San Diego Padres: 2020 player profile, Austin Hedges

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TORONTO, ON - MAY 25: Austin Hedges #18 of the San Diego Padres watches as he hits a grand slam home run in the fourth inning during MLB game action against the Toronto Blue Jays at Rogers Centre on May 25, 2019 in Toronto, Canada. (Photo by Tom Szczerbowski/Getty Images)
TORONTO, ON - MAY 25: Austin Hedges #18 of the San Diego Padres watches as he hits a grand slam home run in the fourth inning during MLB game action against the Toronto Blue Jays at Rogers Centre on May 25, 2019 in Toronto, Canada. (Photo by Tom Szczerbowski/Getty Images) /
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Potentially entering his last chance with the San Diego Padres, let’s see what former second-round pick Austin Hedges can do to improve in 2020.

Drafted in the second round of the 2011 MLB Draft, Austin Hedges was pegged to be the future backstop for the San Diego Padres for the foreseeable future. He made his major league debut in May 2015 and took over as the full-time catcher in 2017. However, he hit .214 in 120 games and followed that up with a .231 and .176 average in 2018 and 2019, respectively.

The Padres tendered him a one-year contract but, if there’s a season, 2020 could be his final chance to prove he’s worth more than a defensive specialist. Let’s look to see where he can improve and how he can achieve it.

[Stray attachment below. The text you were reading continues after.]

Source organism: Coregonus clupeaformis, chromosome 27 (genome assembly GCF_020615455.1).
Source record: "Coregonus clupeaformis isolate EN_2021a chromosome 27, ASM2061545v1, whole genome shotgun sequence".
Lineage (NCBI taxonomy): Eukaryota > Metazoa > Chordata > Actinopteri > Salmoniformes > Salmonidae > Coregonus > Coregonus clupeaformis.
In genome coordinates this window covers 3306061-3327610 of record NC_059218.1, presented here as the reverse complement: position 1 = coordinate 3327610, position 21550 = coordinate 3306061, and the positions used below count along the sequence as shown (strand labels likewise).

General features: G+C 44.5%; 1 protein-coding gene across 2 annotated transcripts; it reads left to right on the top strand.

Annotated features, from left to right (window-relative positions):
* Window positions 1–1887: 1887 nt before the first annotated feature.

Statcast Batting Statistics

Hedges actually logged the best barrel percentage of his career (8.3 percent) last year but at an average launch angle of 20.4-degrees. That means, he popped the ball up a lot. He recorded a career-worst 31.4 percent strikeout rate and struggled massively with any pitch not named a fastball.

Even his .224 average on fastballs is not overly impressive, but ready for this? Hedges hit just .109 and .156 against breaking and offspeed pitches, respectively.

Batted Ball Statistics

As noted, Hedges recorded a career-worst infield pop-up rate (16.1 percent) and the worst flyball percentage (46.0 percent) since 2016. His home run to flyball ratio was also a career-worst (11.8 percent) since 2015, and Hedges reverted to some young player tendencies. He pulled the ball in half of the balls put into play, and his spray chart resembled that of his 2015 season.

Flyballs aren’t a terribly bad thing, but they are when you’re hitting them at a 68.4 non-hard contact percent.

Baserunning

Hedges has never been a threat to swipe bases, but he did convert on his only attempt last year. However, he was not smart was on base, recording six outs, which is easily the worst of his career.

Fielding

If anything is keeping him on the roster, it’s Hedges’ defensive prowess. He is an excellent pitch framer, logging a career-best 20.7 rating last year while also throwing out 50 percent of baserunners. The league average in this category was just 33 percent.

Final Thoughts

Hedges’ time is just about up in San Diego and without a glimmer of hope that he can at least prove his worth – in the form of a .240 to .250 average – he’s likely to be gone next year. With Luis Campusano on the way, the pressure is on Hedges now more than ever.

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